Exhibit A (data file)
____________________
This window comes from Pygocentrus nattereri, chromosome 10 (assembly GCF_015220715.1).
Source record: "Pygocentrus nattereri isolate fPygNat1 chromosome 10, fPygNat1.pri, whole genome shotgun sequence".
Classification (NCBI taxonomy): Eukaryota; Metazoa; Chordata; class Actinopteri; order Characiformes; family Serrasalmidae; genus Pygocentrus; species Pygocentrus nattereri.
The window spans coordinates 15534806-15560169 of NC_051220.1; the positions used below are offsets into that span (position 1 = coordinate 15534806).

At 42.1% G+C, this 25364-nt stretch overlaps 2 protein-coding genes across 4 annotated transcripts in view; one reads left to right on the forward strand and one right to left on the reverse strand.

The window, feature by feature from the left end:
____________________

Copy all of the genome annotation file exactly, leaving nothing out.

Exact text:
This window comes from Pygocentrus nattereri, chromosome 10 (assembly GCF_015220715.1).
Source record: "Pygocentrus nattereri isolate fPygNat1 chromosome 10, fPygNat1.pri, whole genome shotgun sequence".
Classification (NCBI taxonomy): Eukaryota; Metazoa; Chordata; class Actinopteri; order Characiformes; family Serrasalmidae; genus Pygocentrus; species Pygocentrus nattereri.
The window spans coordinates 15534806-15560169 of NC_051220.1; the positions used below are offsets into that span (position 1 = coordinate 15534806).

At 42.1% G+C, this 25364-nt stretch overlaps 2 protein-coding genes across 4 annotated transcripts in view; one reads left to right on the forward strand and one right to left on the reverse strand.

The window, feature by feature from the left end: